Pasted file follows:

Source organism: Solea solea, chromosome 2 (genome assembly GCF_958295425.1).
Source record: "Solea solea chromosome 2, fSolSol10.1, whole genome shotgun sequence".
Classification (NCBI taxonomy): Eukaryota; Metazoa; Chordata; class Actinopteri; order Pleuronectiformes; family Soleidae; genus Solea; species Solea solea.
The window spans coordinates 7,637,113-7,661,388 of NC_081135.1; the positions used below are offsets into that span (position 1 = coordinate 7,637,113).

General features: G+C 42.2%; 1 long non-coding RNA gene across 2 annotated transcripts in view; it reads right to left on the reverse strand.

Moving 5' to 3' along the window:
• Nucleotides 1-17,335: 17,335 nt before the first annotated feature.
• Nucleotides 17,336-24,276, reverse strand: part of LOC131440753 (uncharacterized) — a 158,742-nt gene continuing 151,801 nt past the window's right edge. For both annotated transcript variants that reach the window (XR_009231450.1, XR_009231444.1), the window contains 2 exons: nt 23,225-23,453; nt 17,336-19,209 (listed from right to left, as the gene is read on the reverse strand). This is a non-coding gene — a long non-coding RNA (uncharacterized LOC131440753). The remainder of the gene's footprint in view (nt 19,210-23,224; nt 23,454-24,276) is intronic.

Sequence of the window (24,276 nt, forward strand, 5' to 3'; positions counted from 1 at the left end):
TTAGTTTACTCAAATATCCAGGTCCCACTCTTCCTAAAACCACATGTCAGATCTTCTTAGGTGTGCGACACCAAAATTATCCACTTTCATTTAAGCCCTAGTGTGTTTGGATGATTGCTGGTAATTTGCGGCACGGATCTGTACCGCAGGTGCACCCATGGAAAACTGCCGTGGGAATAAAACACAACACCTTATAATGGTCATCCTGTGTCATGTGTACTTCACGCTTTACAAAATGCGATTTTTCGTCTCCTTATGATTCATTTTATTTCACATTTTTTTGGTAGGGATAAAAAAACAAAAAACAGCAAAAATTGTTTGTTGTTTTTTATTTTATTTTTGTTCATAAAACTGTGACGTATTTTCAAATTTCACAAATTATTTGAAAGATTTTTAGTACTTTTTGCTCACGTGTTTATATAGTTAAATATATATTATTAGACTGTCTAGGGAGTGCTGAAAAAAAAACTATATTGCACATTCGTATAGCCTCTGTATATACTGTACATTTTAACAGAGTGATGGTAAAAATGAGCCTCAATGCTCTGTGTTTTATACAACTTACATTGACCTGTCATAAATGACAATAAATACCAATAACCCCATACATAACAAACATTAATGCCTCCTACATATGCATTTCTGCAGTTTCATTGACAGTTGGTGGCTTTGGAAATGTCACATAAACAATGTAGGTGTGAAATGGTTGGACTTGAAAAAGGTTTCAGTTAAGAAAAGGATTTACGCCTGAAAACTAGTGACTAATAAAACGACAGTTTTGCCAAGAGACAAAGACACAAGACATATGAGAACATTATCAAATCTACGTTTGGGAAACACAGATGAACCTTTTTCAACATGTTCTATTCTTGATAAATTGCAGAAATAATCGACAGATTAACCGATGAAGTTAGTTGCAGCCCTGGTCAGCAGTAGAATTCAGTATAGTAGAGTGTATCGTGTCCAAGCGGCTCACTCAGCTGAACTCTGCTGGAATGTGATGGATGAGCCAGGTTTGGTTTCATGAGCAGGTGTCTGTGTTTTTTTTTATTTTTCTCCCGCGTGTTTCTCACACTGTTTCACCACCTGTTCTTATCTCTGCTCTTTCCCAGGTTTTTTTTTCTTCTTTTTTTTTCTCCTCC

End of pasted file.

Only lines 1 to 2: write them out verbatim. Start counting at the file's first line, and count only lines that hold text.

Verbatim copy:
Source organism: Solea solea, chromosome 2 (genome assembly GCF_958295425.1).
Source record: "Solea solea chromosome 2, fSolSol10.1, whole genome shotgun sequence".